Fourth Sunday after Trinity
Dear Brothers and Sisters in Christ,
This week I’ve been thinking a lot about how each of our lives is interwoven with the lives of every other person, and indeed every other living thing in this world. The woman theologian, Evelyn Underhill (1875-1941) reminds us that we are in a ‘matrices’ or a beautiful web ‘of relationships’ with everything in God’s creation, as Psalm 24 tells us: ‘The earth is the Lord's, and the fulness thereof; the world, and that dwells therein’. Evelyn Underhill goes on to remind us that there is a ‘deep unity’ in God’s creation, that makes us all ‘members of a family, a social order, so rich and various that we can never exhaust its potential’. And the mystic Elizabeth Leseur (1866-1914) reminds us that ‘God’s creative action penetrates and controls the whole web of life’. In this time of crisis, we are suffering, from loneliness, grief, fear, anxiety, poverty, ill health and so many other painful things. The tensions of our situation have brought to the surface the wrongs people have suffered and the injustices of this world and that is a good thing. And yet these problems seem overwhelming and many are frightened and vulnerable.
And this is why the truth behind Underhill and Leseur’s words are so important. As Christians we know in whom we trust, our manifesto is the sermon on the mount, and the greatest commandment. Our trust is in a Lord who willingly died for the salvation of the entire world. And I think that especially now its useful to take some time out of the day to sit quietly and think on the revelations that are in the Gospels, that speak to how God expects us to live together, how God helps and nurtures us so that we can help and nurture others.
I love thinking about that potential in humanity - our image bearing call for which we were created - and what that might look like today, this week, the next year and into eternity. And as I have often quoted and which has guided me through this time, John 1.5: ‘The light shines in the darkness, and the darkness cannot overcome it’. We are all part of this light and we have so much potential to shine, to be that beacon to others in our own humble ways. We don’t need to be overwhelmed because God has given us what we need to do what we are called to do. Some people are called to change nations and some people are called to sit in care and love with one other person - and God’s wisdom is in the calling and each call is equally precious to God.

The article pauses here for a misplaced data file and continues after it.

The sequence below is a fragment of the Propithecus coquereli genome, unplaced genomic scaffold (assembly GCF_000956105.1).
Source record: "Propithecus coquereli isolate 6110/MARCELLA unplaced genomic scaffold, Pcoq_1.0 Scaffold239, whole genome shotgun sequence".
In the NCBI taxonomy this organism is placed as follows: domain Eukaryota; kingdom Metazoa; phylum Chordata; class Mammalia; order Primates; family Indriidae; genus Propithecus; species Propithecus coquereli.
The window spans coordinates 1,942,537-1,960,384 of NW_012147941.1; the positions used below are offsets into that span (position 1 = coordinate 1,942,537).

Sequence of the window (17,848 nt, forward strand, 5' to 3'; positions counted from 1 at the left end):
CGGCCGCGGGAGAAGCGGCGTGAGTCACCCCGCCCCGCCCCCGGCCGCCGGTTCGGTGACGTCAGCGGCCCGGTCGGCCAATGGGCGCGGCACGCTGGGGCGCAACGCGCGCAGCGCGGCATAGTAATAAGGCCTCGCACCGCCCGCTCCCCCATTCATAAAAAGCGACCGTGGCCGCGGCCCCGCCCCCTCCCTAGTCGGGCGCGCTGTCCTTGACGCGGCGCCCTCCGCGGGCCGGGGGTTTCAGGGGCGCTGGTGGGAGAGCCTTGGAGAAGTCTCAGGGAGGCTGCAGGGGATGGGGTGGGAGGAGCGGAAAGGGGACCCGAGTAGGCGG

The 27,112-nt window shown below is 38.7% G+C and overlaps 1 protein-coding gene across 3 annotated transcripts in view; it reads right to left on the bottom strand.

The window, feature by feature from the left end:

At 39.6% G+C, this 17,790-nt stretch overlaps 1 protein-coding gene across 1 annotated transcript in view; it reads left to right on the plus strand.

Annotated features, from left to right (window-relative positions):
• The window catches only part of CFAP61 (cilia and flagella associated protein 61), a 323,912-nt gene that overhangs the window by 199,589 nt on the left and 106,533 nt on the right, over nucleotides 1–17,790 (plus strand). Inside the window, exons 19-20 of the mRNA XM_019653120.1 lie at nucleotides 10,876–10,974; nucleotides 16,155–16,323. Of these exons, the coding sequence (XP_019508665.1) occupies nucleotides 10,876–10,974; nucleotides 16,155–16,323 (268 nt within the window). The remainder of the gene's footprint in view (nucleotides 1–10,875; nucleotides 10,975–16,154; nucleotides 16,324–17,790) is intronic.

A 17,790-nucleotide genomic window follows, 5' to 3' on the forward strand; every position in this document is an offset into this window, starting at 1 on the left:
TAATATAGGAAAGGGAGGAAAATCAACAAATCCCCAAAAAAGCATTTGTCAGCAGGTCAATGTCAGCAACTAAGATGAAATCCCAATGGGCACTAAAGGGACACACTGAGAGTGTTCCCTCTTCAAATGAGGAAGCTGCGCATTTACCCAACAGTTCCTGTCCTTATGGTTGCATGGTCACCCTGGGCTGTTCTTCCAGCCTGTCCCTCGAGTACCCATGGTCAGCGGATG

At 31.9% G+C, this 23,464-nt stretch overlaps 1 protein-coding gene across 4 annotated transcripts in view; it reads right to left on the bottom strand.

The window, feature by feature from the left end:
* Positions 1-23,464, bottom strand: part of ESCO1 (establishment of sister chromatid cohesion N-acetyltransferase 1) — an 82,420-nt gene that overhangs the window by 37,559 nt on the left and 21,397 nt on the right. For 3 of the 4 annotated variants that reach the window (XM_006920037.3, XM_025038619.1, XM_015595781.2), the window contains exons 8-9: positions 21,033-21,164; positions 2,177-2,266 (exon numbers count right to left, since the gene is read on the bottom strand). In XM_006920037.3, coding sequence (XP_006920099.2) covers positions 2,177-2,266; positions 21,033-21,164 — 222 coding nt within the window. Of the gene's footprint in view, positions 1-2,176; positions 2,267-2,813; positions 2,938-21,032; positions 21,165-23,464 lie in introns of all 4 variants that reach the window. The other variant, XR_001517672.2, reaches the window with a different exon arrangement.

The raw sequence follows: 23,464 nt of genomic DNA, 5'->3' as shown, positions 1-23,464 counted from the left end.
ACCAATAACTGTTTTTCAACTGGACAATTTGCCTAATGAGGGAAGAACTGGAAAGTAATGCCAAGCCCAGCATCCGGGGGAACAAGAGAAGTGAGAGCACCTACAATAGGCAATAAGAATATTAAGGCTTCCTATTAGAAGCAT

I hope that we get some clear skies soon, because one of my great pleasures on a warm summer night is to lay outside and look up at the stars, and think of the light of our Lord that cannot be overcome.
This week we will again worship through Zoom. Contact details have been sent out and can also be found here on the Parish website. We have opened our churches for private prayer and contemplation, the schedule is again on the Parish website. This week we will be praying at St Lucius in Farnley Tyas on Friday 3.30-4.30. The following week we will be at St Michael’s and St Helens again on the Friday, 3.30-4.30.
Planning goes on for holding public Sunday worship which we aim to begin in the parish the 1st of August, if all goes well. These services will use a shorter liturgy and numbers will be limited. The Church wardens, PCC and I have yet to work out the logistics of this, but we will continue to update you through e-mail, the website and posters on notice boards. We will likely continue some form of on line service as well for some time as many will still need or prefer to remain at home. Please continue to hold everyone in our community in your prayers especially as the nation begin to open more widely. Take good care of yourself and of others.
With all love and the Blessing of our Lord,
Revd Professor Jessica Malay
Almondbury with Farnley Tyas